dramatised for himself some passages in the obscure.-The « commedie del arte," life of Frederick II. whom he imitates, tale though addressed to the feelings and pas. Andolfati's merit rises far above mimicry;

quale, in his voice, walk, and manner. But sions of the populace, and consequently he can thrill the heart as well as shake the deficient in the higher qualities of the sides, and (what is more difficult than either) drama, were, nevertheless, vastly more he can excite through long scenes that see interesting than the writings of the “ eru. cret intellectual smile which, like the huditi,”-action was their principal charm mour of Addison, never fatigues.” the dialogue was rarely printed-but the plot being sketched, the filling up of racter of the celebrated Alfieri are in a

The remarks upon the genius and chathe characters was left to the spontaneous talents of the actors, the varieties of vul- style of discriminating criticism very un

usual with travellers, who generally gar life afforded an exhaustless diversity of subject, and the wit of the performers praise and depreciate in the lump;—the was supplied from the same sources:

second paragraph is peculiarly fine—and The degradation of tragedy gave birth be a full and imperial answer to his exult

though the word “ SHAKESPEARE" would to that seducing nondescript, the Opera – ing questions Has England a tragic the same cause, as applied to comedy, produced the Opera Buffamand in the poet equal to Alfieri?”and though the charms of music, and the attractions of justness of the insinuated panegyric is buffoonery—both national passions—the impeached by the allowed tragical supeItalians were contented to forget the ab- riority of Schiller (a poet whose chief surdity of the one, the vulgarity of the ther burlesque of the ficrcer scenes of the

merit is an exaggerated imitation or raother, and the invasion which both were making up on the legitimate drama. But bard of Avon)—we have no hesitation in Goldoni appeared,

and comedy reared ber saying that the sentences in question are drooping head. For a while he yielded such as none but a man of genius could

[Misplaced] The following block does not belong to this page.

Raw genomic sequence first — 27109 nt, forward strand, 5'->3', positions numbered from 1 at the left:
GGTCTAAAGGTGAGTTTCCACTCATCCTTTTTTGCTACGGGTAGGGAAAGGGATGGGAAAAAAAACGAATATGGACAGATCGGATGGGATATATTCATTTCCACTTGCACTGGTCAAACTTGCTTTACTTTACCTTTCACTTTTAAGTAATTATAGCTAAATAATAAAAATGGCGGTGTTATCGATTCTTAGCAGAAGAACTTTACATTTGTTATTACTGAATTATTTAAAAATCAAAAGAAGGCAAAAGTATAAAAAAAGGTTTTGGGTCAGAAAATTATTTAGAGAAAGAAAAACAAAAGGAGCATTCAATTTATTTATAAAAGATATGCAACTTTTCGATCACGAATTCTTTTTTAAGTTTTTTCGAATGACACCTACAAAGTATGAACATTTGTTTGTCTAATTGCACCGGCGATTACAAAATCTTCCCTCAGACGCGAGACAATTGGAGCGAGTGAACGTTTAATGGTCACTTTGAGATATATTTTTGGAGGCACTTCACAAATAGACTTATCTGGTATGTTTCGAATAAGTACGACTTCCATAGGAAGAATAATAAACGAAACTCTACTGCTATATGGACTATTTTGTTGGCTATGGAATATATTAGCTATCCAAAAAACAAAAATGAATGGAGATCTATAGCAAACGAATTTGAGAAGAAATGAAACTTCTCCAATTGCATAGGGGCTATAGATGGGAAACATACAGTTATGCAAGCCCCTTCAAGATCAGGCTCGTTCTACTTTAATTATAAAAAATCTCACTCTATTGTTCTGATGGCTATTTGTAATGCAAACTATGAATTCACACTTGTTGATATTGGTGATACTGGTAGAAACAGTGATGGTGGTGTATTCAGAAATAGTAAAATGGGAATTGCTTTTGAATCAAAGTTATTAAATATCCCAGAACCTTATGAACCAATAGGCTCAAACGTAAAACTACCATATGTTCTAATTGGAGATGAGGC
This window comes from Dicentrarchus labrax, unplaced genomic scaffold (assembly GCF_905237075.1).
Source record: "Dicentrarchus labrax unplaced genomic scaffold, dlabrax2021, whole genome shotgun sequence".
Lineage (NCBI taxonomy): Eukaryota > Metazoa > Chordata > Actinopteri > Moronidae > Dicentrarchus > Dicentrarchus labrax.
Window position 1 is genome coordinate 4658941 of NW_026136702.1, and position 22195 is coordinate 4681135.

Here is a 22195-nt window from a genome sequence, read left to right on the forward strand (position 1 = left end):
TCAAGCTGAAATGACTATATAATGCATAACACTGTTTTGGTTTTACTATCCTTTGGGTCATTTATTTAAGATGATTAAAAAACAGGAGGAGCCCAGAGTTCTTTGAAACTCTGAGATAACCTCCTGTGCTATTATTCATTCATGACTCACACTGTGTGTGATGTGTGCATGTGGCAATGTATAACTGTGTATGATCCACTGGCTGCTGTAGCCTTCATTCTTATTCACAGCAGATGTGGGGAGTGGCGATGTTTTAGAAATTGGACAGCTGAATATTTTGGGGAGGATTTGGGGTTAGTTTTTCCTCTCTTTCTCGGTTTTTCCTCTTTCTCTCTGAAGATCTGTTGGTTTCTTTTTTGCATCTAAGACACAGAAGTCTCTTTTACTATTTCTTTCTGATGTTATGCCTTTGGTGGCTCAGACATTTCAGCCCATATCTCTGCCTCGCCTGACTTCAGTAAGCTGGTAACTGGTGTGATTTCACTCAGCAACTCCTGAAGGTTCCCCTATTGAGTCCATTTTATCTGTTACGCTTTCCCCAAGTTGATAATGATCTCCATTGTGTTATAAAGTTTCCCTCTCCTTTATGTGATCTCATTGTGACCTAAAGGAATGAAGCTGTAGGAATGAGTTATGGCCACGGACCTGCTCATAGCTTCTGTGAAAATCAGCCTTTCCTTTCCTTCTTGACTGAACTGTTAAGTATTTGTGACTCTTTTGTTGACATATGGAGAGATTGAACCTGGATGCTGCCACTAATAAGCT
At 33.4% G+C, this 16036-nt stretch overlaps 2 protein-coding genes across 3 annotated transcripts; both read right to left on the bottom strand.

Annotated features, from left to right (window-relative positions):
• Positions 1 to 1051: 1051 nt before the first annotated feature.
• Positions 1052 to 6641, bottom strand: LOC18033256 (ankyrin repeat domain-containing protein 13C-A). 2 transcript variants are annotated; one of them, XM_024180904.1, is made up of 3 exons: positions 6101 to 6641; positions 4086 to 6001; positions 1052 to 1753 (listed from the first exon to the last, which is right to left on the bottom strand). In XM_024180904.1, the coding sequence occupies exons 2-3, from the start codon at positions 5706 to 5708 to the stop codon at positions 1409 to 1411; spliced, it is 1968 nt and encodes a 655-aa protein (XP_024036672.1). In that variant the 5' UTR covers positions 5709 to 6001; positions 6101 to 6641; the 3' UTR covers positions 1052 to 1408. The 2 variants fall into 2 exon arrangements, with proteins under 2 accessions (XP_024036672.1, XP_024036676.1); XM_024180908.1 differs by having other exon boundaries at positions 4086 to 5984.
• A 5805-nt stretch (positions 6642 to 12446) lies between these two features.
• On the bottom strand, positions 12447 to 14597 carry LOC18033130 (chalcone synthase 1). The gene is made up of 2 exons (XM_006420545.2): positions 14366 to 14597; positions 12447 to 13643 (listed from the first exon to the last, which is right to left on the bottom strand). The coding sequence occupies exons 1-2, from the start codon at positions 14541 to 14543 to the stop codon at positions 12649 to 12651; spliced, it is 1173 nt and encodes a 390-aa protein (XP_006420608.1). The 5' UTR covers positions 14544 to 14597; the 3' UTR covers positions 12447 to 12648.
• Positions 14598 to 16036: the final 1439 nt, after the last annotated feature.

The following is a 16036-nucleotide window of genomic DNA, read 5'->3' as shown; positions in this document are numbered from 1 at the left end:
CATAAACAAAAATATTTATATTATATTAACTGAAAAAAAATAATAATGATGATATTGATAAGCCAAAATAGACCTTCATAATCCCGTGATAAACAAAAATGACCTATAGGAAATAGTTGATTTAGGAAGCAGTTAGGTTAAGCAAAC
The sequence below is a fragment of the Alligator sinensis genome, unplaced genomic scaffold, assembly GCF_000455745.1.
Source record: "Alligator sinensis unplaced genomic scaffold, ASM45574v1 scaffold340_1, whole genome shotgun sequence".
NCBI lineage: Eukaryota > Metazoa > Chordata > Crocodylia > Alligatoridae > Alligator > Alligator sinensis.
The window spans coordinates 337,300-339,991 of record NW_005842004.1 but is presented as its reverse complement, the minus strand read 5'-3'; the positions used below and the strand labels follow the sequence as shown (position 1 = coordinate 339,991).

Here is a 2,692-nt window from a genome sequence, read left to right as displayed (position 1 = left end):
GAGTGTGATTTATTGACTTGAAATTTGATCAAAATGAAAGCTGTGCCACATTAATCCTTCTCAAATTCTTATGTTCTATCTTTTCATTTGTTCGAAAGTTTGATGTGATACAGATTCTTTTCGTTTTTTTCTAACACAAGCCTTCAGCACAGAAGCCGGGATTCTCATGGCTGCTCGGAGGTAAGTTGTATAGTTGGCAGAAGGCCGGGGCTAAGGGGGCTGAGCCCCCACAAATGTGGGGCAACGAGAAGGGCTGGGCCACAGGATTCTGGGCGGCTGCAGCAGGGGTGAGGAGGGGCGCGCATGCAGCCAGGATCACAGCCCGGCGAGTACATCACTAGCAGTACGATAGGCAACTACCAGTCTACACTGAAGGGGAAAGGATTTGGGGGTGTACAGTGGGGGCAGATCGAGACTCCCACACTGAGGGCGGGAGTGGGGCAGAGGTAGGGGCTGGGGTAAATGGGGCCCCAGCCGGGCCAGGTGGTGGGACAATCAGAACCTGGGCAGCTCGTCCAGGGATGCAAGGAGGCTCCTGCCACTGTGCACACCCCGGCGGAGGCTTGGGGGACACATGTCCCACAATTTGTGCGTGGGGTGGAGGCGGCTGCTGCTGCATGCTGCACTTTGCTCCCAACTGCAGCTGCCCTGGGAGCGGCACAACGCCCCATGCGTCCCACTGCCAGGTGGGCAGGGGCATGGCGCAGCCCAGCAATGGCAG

produce. to the prevailing fashion, and his carly pieces were written for the old masques Alfieri is, next to Dante, the Italian poet --but by the introduction of new beauties, most difficult to Italians themselves. His wholly foreign to and unadapted to them, tragedies are too patriotic and austere for be by degrees, created a taste for superior the Tuscan stage. Their construction is simproductions, and at length, though not ple, perhaps too simple, too sparing of action without some murmurs from the adhe- and of agents. Hence his heroes must often rents of the old schaol, succeeded in ba- soliloquise, he must often describe what a nishing the masked comedy from the stage nation immoderately fond of picture. Every

Shakespeare would represent, and this to a altogether. This change in the form of thought, indeed, is warm, proper, energetic; the cornic drama produced a correspon- every word is necessary and precise ; yet dent revolution in the style of acting, and. this very strength and compression, being instead of the former rant and bombastic new to the language and foreign to its genius, extravagance, the performers “ affect a have rendered his style inverted, broken, temperance bordering upon tameness. and obscure; full of ellipses and elisions ; They are held in slight estimation by the speckled even to affectation with Dantesque other classes of society—and rank even